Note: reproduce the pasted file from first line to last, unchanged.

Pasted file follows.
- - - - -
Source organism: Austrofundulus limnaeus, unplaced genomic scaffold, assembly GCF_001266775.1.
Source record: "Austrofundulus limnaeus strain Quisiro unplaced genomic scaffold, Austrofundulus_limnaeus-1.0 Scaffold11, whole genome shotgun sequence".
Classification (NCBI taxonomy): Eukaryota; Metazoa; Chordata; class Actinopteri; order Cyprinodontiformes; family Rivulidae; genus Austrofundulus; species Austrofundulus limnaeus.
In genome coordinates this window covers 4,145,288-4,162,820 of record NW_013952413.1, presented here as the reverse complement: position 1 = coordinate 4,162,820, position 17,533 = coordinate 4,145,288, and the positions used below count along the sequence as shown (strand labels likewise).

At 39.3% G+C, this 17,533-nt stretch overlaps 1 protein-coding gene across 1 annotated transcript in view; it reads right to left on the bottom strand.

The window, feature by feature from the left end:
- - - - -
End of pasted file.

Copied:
Source organism: Austrofundulus limnaeus, unplaced genomic scaffold, assembly GCF_001266775.1.
Source record: "Austrofundulus limnaeus strain Quisiro unplaced genomic scaffold, Austrofundulus_limnaeus-1.0 Scaffold11, whole genome shotgun sequence".
Classification (NCBI taxonomy): Eukaryota; Metazoa; Chordata; class Actinopteri; order Cyprinodontiformes; family Rivulidae; genus Austrofundulus; species Austrofundulus limnaeus.
In genome coordinates this window covers 4,145,288-4,162,820 of record NW_013952413.1, presented here as the reverse complement: position 1 = coordinate 4,162,820, position 17,533 = coordinate 4,145,288, and the positions used below count along the sequence as shown (strand labels likewise).

At 39.3% G+C, this 17,533-nt stretch overlaps 1 protein-coding gene across 1 annotated transcript in view; it reads right to left on the bottom strand.

The window, feature by feature from the left end: